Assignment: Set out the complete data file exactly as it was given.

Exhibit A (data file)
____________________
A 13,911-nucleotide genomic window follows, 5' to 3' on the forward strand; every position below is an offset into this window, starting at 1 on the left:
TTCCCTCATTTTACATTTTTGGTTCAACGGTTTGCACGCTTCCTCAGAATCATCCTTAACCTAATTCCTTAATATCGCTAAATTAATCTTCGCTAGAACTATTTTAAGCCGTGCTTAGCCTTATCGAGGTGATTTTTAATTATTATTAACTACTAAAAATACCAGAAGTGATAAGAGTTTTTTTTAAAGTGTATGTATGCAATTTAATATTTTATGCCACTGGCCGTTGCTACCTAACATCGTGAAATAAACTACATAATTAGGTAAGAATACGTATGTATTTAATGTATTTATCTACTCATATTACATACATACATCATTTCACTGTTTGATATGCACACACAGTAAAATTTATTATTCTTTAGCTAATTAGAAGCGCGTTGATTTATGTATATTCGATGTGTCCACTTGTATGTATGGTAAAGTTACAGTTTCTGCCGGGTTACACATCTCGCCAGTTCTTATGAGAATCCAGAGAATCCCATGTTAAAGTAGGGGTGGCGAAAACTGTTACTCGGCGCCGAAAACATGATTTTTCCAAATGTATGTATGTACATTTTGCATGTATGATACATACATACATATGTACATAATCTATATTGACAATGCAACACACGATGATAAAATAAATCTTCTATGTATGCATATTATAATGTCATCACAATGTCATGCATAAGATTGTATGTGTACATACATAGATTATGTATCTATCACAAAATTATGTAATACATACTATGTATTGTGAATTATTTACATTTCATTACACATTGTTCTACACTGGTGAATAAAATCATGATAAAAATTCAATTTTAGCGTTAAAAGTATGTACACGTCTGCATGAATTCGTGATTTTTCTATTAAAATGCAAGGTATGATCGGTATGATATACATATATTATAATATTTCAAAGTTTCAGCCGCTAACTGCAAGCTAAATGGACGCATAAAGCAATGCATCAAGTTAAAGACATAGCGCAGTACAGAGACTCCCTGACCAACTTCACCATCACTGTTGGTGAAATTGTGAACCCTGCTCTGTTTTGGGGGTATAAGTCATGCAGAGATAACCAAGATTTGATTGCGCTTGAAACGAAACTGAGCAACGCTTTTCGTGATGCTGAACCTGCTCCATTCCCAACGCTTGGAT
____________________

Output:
A 13,911-nucleotide genomic window follows, 5' to 3' on the forward strand; every position below is an offset into this window, starting at 1 on the left:
TTCCCTCATTTTACATTTTTGGTTCAACGGTTTGCACGCTTCCTCAGAATCATCCTTAACCTAATTCCTTAATATCGCTAAATTAATCTTCGCTAGAACTATTTTAAGCCGTGCTTAGCCTTATCGAGGTGATTTTTAATTATTATTAACTACTAAAAATACCAGAAGTGATAAGAGTTTTTTTTAAAGTGTATGTATGCAATTTAATATTTTATGCCACTGGCCGTTGCTACCTAACATCGTGAAATAAACTACATAATTAGGTAAGAATACGTATGTATTTAATGTATTTATCTACTCATATTACATACATACATCATTTCACTGTTTGATATGCACACACAGTAAAATTTATTATTCTTTAGCTAATTAGAAGCGCGTTGATTTATGTATATTCGATGTGTCCACTTGTATGTATGGTAAAGTTACAGTTTCTGCCGGGTTACACATCTCGCCAGTTCTTATGAGAATCCAGAGAATCCCATGTTAAAGTAGGGGTGGCGAAAACTGTTACTCGGCGCCGAAAACATGATTTTTCCAAATGTATGTATGTACATTTTGCATGTATGATACATACATACATATGTACATAATCTATATTGACAATGCAACACACGATGATAAAATAAATCTTCTATGTATGCATATTATAATGTCATCACAATGTCATGCATAAGATTGTATGTGTACATACATAGATTATGTATCTATCACAAAATTATGTAATACATACTATGTATTGTGAATTATTTACATTTCATTACACATTGTTCTACACTGGTGAATAAAATCATGATAAAAATTCAATTTTAGCGTTAAAAGTATGTACACGTCTGCATGAATTCGTGATTTTTCTATTAAAATGCAAGGTATGATCGGTATGATATACATATATTATAATATTTCAAAGTTTCAGCCGCTAACTGCAAGCTAAATGGACGCATAAAGCAATGCATCAAGTTAAAGACATAGCGCAGTACAGAGACTCCCTGACCAACTTCACCATCACTGTTGGTGAAATTGTGAACCCTGCTCTGTTTTGGGGGTATAAGTCATGCAGAGATAACCAAGATTTGATTGCGCTTGAAACGAAACTGAGCAACGCTTTTCGTGATGCTGAACCTGCTCCATTCCCAACGCTTGGAT